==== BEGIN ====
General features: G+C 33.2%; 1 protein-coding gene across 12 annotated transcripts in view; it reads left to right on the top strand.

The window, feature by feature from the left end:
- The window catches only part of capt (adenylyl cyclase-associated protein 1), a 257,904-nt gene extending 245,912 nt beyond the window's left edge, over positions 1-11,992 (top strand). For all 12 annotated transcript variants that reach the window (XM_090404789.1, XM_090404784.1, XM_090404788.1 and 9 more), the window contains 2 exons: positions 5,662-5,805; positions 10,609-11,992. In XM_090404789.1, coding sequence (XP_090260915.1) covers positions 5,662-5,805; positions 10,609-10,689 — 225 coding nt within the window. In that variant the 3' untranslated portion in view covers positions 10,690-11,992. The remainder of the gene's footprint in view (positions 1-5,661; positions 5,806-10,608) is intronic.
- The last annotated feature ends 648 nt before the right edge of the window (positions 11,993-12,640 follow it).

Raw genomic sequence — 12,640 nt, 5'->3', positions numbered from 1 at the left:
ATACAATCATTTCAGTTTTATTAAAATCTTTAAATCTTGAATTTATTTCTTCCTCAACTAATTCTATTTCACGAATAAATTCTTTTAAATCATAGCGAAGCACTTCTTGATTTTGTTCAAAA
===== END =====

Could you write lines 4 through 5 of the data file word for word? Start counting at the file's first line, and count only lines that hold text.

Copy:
- The last annotated feature ends 648 nt before the right edge of the window (positions 11,993-12,640 follow it).

Raw genomic sequence — 12,640 nt, 5'->3', positions numbered from 1 at the left: